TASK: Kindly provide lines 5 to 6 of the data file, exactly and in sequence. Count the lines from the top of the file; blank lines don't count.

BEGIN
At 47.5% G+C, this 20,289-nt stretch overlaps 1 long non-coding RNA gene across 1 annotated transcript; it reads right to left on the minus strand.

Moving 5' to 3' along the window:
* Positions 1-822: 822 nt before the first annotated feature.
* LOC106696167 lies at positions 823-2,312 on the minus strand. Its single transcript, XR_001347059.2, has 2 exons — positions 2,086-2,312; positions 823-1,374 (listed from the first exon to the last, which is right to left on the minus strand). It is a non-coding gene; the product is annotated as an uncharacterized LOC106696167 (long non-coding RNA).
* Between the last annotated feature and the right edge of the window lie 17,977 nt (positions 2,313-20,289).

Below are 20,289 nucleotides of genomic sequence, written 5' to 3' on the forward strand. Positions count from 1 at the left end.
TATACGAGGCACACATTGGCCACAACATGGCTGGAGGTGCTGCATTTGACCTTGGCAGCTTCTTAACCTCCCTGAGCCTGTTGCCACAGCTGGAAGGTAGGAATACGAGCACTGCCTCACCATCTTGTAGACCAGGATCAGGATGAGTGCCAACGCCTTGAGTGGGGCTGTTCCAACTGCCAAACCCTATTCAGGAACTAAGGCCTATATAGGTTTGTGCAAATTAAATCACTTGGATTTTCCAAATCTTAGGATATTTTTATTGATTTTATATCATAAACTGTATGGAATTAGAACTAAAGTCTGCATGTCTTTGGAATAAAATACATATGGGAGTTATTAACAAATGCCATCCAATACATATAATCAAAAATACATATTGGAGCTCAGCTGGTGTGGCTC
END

* Between the last annotated feature and the right edge of the window lie 17,977 nt (positions 2,313-20,289).

Below are 20,289 nucleotides of genomic sequence, written 5' to 3' on the forward strand. Positions count from 1 at the left end.